The reason Dr Pain is interested in things like benefits and OT's is that they play a vital role in enabling people to cope. Unfortunately, in reality the denial of benefits, equipment or care packages plays a vital role in increasing the pressure upon the already over subscribed and underfunded hidden parts of the NHS like pain clinics or physiotherapy.
Social Services departments have a duty to meet people's needs. In relation to disability or older people those needs are primarily physical, things like someone to help with food preparation, or taking medication. In practice what tends to happen is that local authorities through their social workers or OT's refuse to accept those needs, as, if they don't identify the need they don't have to do anything about it.
Dr Pain wanted to know what kind of services I was receiving, but was not surprised to hear that I don't receive any. I pay my wonderful carer privately. It's an absolute pittance compared to the value of the support she provides me. My last assessment from Social Services resulted in the loss of my entire care package as the Social Worker refused to accept that dislocating constantly meant I needed any support. I'm incredibly lucky to have someone in my life who cares enough about me to want to provide care regardless of financial recompense.
I'd previously been assessed by OT's from the local authority. At a time when I was desperately ill and underweight the hope was that they would provide some equipment to make my life easier. They wouldn't. I was assessed for a bath lift, but refused one on the grounds that I was too disabled. The OT's felt my hips might dislocate whilst using the bath lift and that would mean they, and the local authority would be liable should I have an accident. Home carer's are rightly not allowed to lift people in and out of the bath so that was another solution out. The OT's wanted to provide me with a perching stool so I could strip wash at the sink. That conveniently ignored the medical problems with body temperature and venous pooling so wasn't a solution either. Eventually I was offered a bathing service once a week in a GP's surgery some 20 minutes drive away.
Being me I turned down that option and learned how to get in and out of the bath whilst dislocating. It wasn't safe but under the circumstances seemed like the only way to go. Bathtime usually involved being on the phone to someone once I was in the water as that way should I have an accident the person on the end of the phone could call for help. Like I said, it wasn't safe.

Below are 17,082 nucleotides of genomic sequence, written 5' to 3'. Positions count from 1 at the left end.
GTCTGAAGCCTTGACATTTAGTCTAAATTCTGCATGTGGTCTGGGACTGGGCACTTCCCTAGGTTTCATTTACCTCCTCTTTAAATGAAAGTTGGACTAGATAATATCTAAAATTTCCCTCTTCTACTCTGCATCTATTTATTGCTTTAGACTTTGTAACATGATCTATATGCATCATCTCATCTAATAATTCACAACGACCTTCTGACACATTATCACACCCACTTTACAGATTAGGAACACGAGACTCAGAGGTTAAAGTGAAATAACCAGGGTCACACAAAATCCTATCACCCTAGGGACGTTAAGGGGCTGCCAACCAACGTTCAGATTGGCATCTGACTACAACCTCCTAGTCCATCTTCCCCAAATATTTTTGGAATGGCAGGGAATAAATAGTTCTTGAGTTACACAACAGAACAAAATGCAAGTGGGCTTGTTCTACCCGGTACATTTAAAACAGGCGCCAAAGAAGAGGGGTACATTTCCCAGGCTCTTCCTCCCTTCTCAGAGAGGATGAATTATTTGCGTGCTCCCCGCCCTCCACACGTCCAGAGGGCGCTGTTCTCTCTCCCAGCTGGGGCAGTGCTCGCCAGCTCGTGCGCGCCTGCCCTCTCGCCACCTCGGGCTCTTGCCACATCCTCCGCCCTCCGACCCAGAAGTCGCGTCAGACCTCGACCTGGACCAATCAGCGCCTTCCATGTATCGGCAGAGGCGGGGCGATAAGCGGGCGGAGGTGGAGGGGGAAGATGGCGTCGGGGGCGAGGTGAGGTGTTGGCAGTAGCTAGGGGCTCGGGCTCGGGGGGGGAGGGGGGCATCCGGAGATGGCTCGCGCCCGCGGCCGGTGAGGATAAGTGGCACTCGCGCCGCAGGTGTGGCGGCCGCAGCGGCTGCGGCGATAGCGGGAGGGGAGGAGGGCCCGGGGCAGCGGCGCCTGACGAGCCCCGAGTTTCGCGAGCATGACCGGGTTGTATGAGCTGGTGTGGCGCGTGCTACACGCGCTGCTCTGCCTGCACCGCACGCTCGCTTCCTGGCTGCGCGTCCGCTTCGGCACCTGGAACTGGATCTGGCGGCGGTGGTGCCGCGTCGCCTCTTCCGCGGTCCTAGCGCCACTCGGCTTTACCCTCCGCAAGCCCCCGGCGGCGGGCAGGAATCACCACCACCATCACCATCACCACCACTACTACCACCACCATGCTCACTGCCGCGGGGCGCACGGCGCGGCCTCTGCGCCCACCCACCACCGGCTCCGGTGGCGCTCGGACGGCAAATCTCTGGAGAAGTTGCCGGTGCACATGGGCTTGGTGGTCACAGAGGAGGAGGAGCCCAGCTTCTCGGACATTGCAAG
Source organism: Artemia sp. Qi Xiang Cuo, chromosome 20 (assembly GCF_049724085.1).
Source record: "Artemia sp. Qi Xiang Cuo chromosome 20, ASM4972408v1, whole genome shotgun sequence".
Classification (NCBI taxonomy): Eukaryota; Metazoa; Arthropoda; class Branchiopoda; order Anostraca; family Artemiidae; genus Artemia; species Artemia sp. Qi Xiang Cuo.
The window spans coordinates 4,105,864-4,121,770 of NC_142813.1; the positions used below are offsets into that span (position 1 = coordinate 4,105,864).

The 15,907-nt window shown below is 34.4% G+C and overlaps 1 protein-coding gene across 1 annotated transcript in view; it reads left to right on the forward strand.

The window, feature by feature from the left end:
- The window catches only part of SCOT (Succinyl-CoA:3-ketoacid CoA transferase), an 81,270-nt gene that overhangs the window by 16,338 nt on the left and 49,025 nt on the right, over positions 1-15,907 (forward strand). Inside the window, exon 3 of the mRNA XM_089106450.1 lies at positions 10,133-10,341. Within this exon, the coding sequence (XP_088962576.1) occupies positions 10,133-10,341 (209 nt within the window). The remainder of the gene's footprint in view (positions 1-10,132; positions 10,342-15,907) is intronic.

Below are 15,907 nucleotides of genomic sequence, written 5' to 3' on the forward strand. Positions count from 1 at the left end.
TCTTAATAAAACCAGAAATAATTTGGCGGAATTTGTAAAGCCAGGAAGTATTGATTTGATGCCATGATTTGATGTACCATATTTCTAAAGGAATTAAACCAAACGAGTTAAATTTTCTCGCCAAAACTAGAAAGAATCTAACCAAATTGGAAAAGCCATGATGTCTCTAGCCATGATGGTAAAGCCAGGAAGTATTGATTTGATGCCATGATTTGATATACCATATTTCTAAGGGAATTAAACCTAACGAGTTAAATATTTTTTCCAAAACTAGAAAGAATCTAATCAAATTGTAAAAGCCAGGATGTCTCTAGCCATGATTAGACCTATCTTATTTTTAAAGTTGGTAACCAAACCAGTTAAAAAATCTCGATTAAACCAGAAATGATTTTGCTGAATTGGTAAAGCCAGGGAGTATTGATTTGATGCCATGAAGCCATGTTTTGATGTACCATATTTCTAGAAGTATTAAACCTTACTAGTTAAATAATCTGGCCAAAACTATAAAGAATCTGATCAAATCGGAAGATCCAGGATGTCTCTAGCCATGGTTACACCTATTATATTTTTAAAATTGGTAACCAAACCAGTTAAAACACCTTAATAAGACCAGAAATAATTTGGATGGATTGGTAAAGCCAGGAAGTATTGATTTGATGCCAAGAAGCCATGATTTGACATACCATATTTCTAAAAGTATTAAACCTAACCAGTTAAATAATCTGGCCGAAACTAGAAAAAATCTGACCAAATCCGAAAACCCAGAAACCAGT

I was at one point offered a bed raiser by the OT. These go under the mattress and help people to get out of bed. I was offered it until the OT looked at my bed, saw it was the slatted wooden type and that was the end of the bed raiser. They don't work safely on slatted beds so instead of solving that problem the piece of equipment was denied. Again, being me I learned to fall half out of bed, let all my joints dislocate whilst I still had my upper body on the mattress and stay there until I was stable enough to get up. Probably not very safe either, unless it was compared to my bathing method.
I explained all this to Dr Pain and said that I no longer wanted anything to do with the local authority as all they do is refuse assistance and create stress. I wouldn't want to get Dr Pain into trouble, so all I'll say is that from the look on his face he hears that same story over and over again.
Not everyone is as
And there they stay, because they can't be sent home to the same lack of equipment or services. Hospital beds cost alot of money. Money spent on keeping relatively well patients in beds because another part of the welfare state refuses to fund mostly vastly less expensive care packages or equipment.
Only a politician could set up such a stupid system then be able to manipulate people into believing it's the fault of the doctors, nurses, social workers or OT's. It's not, it's the fault of the politicians, regardless of party, but by the time the general public wake up to that it'll be too late.